Samuel J. Miller
Frederick Douglass, 1847/52
14 x 10.6 cm (5 1/2 x 4 1/8 in., plate); 12.1 x 8.8 cm (4 3/4 x 3 1/2 in., mat opening); 15.2 x 12 x 1.4 cm (6 x 4 3/4 x 1/2 in., plate in closed case); 15.2 x 24 x 2 cm (6 x 9 1/2 x 3/4 in., plate in open case)
Major Acquisitions Centennial Endowment, 1996.433
One of the two forms that announced photography's invention in 1839, the daguerreotype offers a particularly detailed, sharp image because of its smooth silver-coated, light-sensitive plate. Samuel J. Miller was among the first to harness this crispness of forms to the business of portraiture. Based in northwestern Ohio, a center for Abolitionism in the decades prior to the Civil War, Miller had the great fortune to make a portrait of Frederick Douglass, an escaped slave who had become a much-lauded speaker, writer, and agitator. This image stands out as one of the collection's finest examples of portraiture's ability to record its subject's intensity and power of character.
— Permanent collection label
In 1839 Louis-Jacques-Mandé Daguerre announced the perfection of the daguerreotype, a photographic process that employed a silver-coated copper plate sensitive to light. This new artistic process was celebrated for its remarkably sharp detail and praised as a “democratic art” that brought portraiture into reach for the masses. Within a few years, thousands of daguerrean portrait studios had sprung up all over the United States, among them the one that Samuel J. Miller owned in Akron, Ohio. Although most of the likenesses made in commercial studios were formulaic and not very revealing of the subject’s character, this portrait of Frederick Douglass—an escaped slave who had become a lauded speaker, writer, and Abolitionist agitator—is a striking exception. Northeastern Ohio was a hotbed of Abolitionism in the decades prior to the Civil War, and Douglass knew that this picture, which was most likely made for friends or even for public display, would be seen by his ardent supporters. He understood the conventions of photography and actively collaborated with Miller, projecting his intensity and sheer force of character. Indeed, this portrait demonstrates that Douglass truly was “majestic in his wrath,” as the nineteenth-century feminist Elizabeth Cady Stanton observed.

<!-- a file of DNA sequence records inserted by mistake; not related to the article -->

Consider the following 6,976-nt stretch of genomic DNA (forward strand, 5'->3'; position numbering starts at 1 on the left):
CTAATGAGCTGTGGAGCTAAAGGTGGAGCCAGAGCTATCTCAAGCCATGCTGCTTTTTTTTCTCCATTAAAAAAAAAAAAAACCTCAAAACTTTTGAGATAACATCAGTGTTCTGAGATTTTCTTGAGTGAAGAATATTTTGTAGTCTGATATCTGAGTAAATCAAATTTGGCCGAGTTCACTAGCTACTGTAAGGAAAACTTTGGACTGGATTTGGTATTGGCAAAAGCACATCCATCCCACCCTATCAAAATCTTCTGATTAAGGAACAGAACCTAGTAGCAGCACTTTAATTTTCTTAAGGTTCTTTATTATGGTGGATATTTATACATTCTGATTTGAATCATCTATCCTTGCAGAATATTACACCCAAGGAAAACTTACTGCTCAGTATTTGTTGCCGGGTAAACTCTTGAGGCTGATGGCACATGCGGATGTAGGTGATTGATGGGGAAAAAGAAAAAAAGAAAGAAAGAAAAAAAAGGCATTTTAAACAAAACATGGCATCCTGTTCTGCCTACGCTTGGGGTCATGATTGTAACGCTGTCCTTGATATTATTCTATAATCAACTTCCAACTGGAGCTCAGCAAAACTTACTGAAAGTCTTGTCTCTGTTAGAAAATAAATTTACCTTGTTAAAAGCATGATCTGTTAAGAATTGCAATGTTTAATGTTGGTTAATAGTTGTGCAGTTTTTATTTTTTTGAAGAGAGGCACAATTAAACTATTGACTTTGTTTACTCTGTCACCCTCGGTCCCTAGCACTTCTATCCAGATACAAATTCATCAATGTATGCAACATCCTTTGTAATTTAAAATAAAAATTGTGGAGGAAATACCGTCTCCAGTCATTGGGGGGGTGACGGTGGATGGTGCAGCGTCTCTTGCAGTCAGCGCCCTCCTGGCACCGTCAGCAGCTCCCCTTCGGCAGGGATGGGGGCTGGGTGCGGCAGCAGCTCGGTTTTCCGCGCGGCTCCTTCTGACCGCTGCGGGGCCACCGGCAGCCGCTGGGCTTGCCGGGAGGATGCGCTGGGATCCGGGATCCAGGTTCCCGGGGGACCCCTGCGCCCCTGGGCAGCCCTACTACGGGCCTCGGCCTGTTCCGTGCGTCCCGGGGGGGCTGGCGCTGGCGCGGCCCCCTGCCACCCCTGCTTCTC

— Entry, Essential Guide, 2009, p. 269.
AIC, "Majestic in his Wrath: The Frederick Douglass Daguerreotype," February 8–June 1, 2003, (Gallery 2).
Rossen, Susan F. 1999. "Introduction." Art Institute of Chicago Museum Studies, vol. 24. no. 2. p.142.
Westerbeck, Colin L. 1999. “Frederick Douglass Chooses His Moment.” Art Institute of Chicago Museum Studies, vol. 24, no. 2. pp. 144-161. figs. 1, 10.
Foner, Eric. 2001. “The Civil War and the Story of American Freedom.” Art Institute of Chicago Museum Studies, vol. 27. no. 1. p. 18, pl. 4.
Davis, David Brion. 2006. "Inhuman Bondage: The Rise and Fall of Slavery in the New World." Oxford Unversity Press. n. pag.